STUDY HIGH SCHOOL ITALY
A High School year in Italy
✔ Preparation Course in Milan
✔ European Tour
✔ Great variety of school subjects
✔ Warm and welcoming volunteer families
✔ Language requirement
Italy, situated in Southern Europe, is famous for its history, art, music, literature, heritage sites, amazing and varied landscape, monuments, handicraft and its tasty food. The country which is usually known as a ‘museum in the open air’, is home of the greatest number of UNESCO World Heritage sites (43).
Education in Italy is compulsory from the age of six to the age of sixteen. Both private and public schools are controlled by the State through the Italian Ministry of Public Education.
Italian host families are volunteers. They decide to host because they believe in cultural exchanges, they want to get to know a new culture and sometimes they would like to speak English in order to improve it. Of course they want to help you in learning Italian.
Situated: Southern Europe, in the Mediterranean sea.
Area: 301,388 square kilometers
Inhabitants: 60.870.745.627 (census 2012)
Official language: Italian
National holiday: 2 June
Celebrities: Sophia Loren, Totò, Alberto Sordi, Fellini…
• For native english speakers: no language requirements
• For all other nationalities: 2 years of Italian
Italian teachers speak in Italian, (rarely in English), therefore it is very important that the student has adequate knowledge of Italian. Otherwise he or she will not be able to follow the school classes.
• School year mid-September to mid-June.
• School classes six days a week, Monday through Saturday.
• Schools controlled by the Italian Ministry of Public Education.
• Six basic types of secondary school.
• Exchange students usually placed in Scientific or Linguistic Lyceum.
• Volunteer families all over the country. Typical family two parents and one-two children. Live in apartments.
• Very protective towards their children and their students. Immediately try to solve the problems.
• Students expected to speak English with the family sometimes.
Education in Italy is compulsory from the age of six to the age of sixteen. Both private and public schools are controlled by the State through the Italian Ministry of Public Education. The management and administration of schools are locally organized, with district school councils and province school councils. High school is for students aged fifteen to nineteen. There are six basic types of secondary school:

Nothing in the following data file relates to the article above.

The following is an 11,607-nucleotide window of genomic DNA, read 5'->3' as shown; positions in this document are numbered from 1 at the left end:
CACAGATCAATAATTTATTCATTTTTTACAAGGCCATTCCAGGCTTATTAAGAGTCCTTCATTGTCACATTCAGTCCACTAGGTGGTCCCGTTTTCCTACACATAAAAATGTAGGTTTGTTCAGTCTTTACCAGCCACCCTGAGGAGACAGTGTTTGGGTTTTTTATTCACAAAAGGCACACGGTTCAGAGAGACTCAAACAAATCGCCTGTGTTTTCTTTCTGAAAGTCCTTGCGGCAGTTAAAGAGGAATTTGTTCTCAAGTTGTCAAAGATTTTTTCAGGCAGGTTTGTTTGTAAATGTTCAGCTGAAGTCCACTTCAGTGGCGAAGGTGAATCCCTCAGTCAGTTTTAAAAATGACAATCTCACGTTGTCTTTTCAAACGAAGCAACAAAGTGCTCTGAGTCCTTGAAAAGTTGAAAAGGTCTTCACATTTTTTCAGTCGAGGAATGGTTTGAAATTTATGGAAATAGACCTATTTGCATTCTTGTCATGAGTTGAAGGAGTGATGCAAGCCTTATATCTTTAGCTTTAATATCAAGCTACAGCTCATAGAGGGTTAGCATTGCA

– Liceo Classico-Classics Lyceum
– Liceo Scientifico-Scientific Lyceum
– Liceo Linguistico-Linguistic Lyceum
– Liceo Artistico-Artistic Lyceum
– Istituto Tecnico-Technical Institute
– Istituto Professionale-Vocational Institute
Students who are willing to attend university usually will choose Lyceum, while the Technical and Vocational Institutes tend to lead directly to specific careers. Exchange-students are usually placed in Scientific or Linguistic Lyceum as they offer several subjects, including foreign languages. The school runs from mid-September to mid-June. Classes are typically held in mornings only, from 8 am to 1–2 pm, six days a week (from Monday through Saturday). From Christmas time to a week after New Year’s Day, schools are closed all over the country. There is also a week long break for the Easter holidays. Italian schools usually don’t organize afternoon sport activities, so students are expected to spend part of the afternoon doing their homework and self-study: social life begins around 6 pm and is mainly concentrated to the weekend. There are no school uniforms. There is generally less familiarity between teachers and students in Italian schools compared to schools in many other countries. Exchange students will normally not get grades, but they are expected to show an interest in all subjects, study diligently, complete their assignments, and make an effort to speak Italian. Please note, that Italian teachers and students are not forced to know the exchange student’s native language, so the sooner he/she will learn Italian, the best it will be for him/ her. Exchange students are expected to respect the teachers, the school rules and the classmates. Before student’s departure, the school usually gives them a certificate of attendance.